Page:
“You need to practice your landings,” said Lisa dangling her airplane’s keys in front of my nose, “Here. Go fly.”
Mind you, she wasn’t being snippy. She was being kind. And of course, she was right. For someone whose logbook nearly caught fire from the friction of logging so many flights a few years ago, my airtime has become worse that spartan. Oh, sure, I get up in the air about once a week on average—better than most GA Pilots—but that’s a mere shadow of better times for me.
And most of that’s not real flying, either.
Yeah, most of my airtime nowadays is more that of a glorified passenger, than pilot—often serving as safety for either Rio or Lisa while they hone their already considerable skills. Sure, at some point, either one of them will say, “Do you want to fly for a bit?” and I’ll take the controls and execute some half-hearted ground reference maneuver, or maybe a pair of back-to-back steep turns, cartwheeling through 120 degrees for a sip of g-force-induced adrenaline.
Don’t get me wrong, just being in a airplane, even one whose controls you don’t touch, still beats the heck out of sitting on the ground. Being airborne is always good for the soul. But Lisa was right: I was in danger of being rusty, and I hadn’t been alone in an airplane for a long, long time.
As I settled into Lisa’s pride and joy, I found it strange being in Warbler’s left seat. I’ve only flown him from that side a time or two. Usually I’m the legally required, but entirely unnecessary, safety pilot—half asleep, on the right hand side. And when I do “take the plane” for a while, again, it’s from the right. Stranger still was being in Warbie alone. Well, sort of alone. Lisa had strapped Beryl the Bear into the copilot seat. Beryl, named after the author-aviatrix Beryl Markham, is a well-traveled medium sized Teddy Bear that has accompanied many a member of the Rio Grande Del Norte Ninety-Nines on their flights over the years. Beryl may well have more flight time than I do, not bad for a bear too short to see over the instrument panel.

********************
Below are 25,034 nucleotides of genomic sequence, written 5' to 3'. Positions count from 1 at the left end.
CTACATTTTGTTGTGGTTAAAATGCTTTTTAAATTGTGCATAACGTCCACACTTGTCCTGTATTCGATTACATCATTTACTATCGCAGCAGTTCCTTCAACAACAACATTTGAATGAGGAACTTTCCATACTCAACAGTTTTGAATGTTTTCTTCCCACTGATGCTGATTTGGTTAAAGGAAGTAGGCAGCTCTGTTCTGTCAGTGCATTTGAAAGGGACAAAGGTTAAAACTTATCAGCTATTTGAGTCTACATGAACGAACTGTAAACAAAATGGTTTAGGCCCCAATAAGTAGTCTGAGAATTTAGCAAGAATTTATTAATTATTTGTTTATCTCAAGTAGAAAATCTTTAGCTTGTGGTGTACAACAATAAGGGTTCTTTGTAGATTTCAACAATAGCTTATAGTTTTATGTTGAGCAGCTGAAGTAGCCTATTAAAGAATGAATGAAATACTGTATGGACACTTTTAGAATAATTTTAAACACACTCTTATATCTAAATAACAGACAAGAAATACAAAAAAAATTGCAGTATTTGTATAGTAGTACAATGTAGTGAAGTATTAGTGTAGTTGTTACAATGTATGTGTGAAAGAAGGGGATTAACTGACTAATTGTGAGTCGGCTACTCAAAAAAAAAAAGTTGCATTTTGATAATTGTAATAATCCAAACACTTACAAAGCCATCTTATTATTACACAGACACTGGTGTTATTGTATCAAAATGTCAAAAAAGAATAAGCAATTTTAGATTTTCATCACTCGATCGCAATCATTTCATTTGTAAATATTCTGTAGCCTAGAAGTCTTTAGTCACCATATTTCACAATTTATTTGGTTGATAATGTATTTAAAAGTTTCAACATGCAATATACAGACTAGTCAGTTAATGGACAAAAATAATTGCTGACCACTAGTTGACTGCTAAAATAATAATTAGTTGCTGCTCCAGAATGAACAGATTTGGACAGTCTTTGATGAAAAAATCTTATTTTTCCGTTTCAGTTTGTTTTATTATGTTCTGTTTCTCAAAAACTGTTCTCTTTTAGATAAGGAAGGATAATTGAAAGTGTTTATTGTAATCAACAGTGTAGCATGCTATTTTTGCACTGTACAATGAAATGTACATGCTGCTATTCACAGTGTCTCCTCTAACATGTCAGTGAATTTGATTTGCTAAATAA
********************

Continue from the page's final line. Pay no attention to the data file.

Lift off! Warbler’s spritelier with only me and the bear—who doesn’t even weigh half a pound—aboard. I’m up into the pattern. I choose Runway 26, the best spectator sport runway from our hangars, so that Lisa can watch my landing practice. Warbler is a heck of a good-looking airplane, but Lisa’s rarely had the pleasure of watching him fly from the ground.
She’s always in the cockpit.
Downwind. Midfield, pull the carb heat. Abeam the numbers, reduce the throttle to 1650 rpm. Trim for 80 mph. Roll base. Warbie and I drop from the heavens. Final. If I were in Tess, I’d be adding power. We look low. Beryl reminds me that Warbler glides shallower and longer than Tess. Still, as we cross the threshold I’m coming down out of the sky at a breath-taking 800 foot per minute. Right before the flare I goose the throttle to break the descent, ease back on the yoke, then settle feather-light onto the runway.
The tires don’t even chirp.
Sweet! Still, one landing is hardly practice. I push the carb heat in, throttle up, and lift off to go around and do it again.
And again. And again. And again. And again. And again.
Normal Landing. Maximum angle climb out. Short field landing. Low-level air race takeoff. Refreshing my skills. Relishing the feel of the plane in my hands, I realize that the key to good takeoffs and landings is more than just practice. It’s the summoning the sight, sound, and feel of all your previous takeoffs and landings. For me, thousands over the decades.
Well, that, and having someone lend you the keys to their airplane.